Le Grand Meaulnes

Posted by kirk on Oct. 21, 2009

This article was originally published on legrandmeaulnes.wordpress.com (before I lost admin access to it) on October 21, 2009.

Pancakes, flu shots, and now some French thing? You may be asking yourself what gives? Well if you didn’t notice, the title of this post is the same as my blog’s name @ WordPress. It also used to be my Twitterhandle. It used to be my IRC nickname (and still is on the occasion that I jump on).

I would hazard a guess that most of the people reading this have probably not heard of this book. I read this book during one of my final semesters of being a graduate student in French Literature. It was after I had received my Masters, during my coursework for the PhD. It may have been the semester that I decided to stop pursuing my PhD.

Le Grand Meaulnes was written by a French author named Alain-Fournier. It was published in 1913 (for those who want to know, the 20th Century was my favorite period in French literature). The book has been translated into English a couple of times. While modern translations, tend to not translate the title; one of the older ones translated it as The Wanderer. It should be (but maybe not) somewhat apparent that Le Grand Meaulnes does not translate to The Wanderer — it translates the The Big Meaulnes, which doesn’t mean anything.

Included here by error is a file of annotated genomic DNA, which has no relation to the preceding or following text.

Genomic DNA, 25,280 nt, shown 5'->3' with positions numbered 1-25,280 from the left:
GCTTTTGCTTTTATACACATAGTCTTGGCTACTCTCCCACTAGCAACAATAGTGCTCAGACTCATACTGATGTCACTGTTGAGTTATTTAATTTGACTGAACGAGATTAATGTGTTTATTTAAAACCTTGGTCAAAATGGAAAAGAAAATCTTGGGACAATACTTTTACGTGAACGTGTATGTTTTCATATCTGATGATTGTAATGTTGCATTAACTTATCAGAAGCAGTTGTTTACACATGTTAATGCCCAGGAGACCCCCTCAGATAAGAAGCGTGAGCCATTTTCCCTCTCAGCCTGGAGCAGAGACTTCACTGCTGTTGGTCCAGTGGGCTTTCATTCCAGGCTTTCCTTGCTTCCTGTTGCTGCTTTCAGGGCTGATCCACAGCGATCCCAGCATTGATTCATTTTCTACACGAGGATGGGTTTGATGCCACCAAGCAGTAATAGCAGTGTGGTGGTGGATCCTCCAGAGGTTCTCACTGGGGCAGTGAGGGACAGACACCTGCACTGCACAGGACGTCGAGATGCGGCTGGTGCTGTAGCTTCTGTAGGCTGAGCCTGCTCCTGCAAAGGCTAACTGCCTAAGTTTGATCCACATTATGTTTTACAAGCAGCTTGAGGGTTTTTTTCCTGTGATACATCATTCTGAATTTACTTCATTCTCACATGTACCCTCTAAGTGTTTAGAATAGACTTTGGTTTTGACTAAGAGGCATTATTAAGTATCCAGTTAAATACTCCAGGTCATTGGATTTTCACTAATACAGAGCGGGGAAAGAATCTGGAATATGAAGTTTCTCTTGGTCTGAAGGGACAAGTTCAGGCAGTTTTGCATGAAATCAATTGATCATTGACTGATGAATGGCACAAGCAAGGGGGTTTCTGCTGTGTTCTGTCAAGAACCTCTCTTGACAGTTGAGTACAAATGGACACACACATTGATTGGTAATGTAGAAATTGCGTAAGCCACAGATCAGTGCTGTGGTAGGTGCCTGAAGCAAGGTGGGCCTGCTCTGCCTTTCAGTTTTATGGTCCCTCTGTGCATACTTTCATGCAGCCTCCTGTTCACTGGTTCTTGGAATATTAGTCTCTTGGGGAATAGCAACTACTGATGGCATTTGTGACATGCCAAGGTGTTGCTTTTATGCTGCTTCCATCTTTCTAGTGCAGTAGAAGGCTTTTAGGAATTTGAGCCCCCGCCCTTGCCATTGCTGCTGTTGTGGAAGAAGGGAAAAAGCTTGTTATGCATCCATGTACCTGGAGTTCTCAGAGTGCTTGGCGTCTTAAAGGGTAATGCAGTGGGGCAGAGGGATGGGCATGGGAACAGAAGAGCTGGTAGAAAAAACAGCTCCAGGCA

In any case, when I first read this book it spoke to me. To summarize (very grotesquely) the book, it was essentially about a boy who was trying to figure out how to become a man (not in some sexual sense) while still remaining a child. He had a tendency to meander as he progressed down the path. For those that know me, I hope that it is apparent why this book spoke to me.

For those of you that do not, I also seem to be all over the board sometimes. Just see my previous 2 posts. Watch my twitter feed. I have eclectic interests. Stayed tuned you will see. Also, as the character Meaulnes, I too strive to be as childlike as possible. I am not going to explain that comment, at least not for now. I am going to see if it explains itself as I continue to write here over the next few weeks. What I will say about it though is that people who say that they don’t like or want kids have never experienced the sheer joy that they can deliver to the worst of situations.

This will be my shortest post to date, and may well end up being my shortest one ever — I am thinking of naming my next post Loquaciousness. However, I thought that I should take a moment to explain how someone who is almost perfectly sane can go from pontificating about pancakes to waxing philosophic about flu vaccines and expect to be taken seriously. It is really all about the online persona that I have been using for just about 10 years now. It is significant. Be thankful that I didn’t choose Stay-Puft …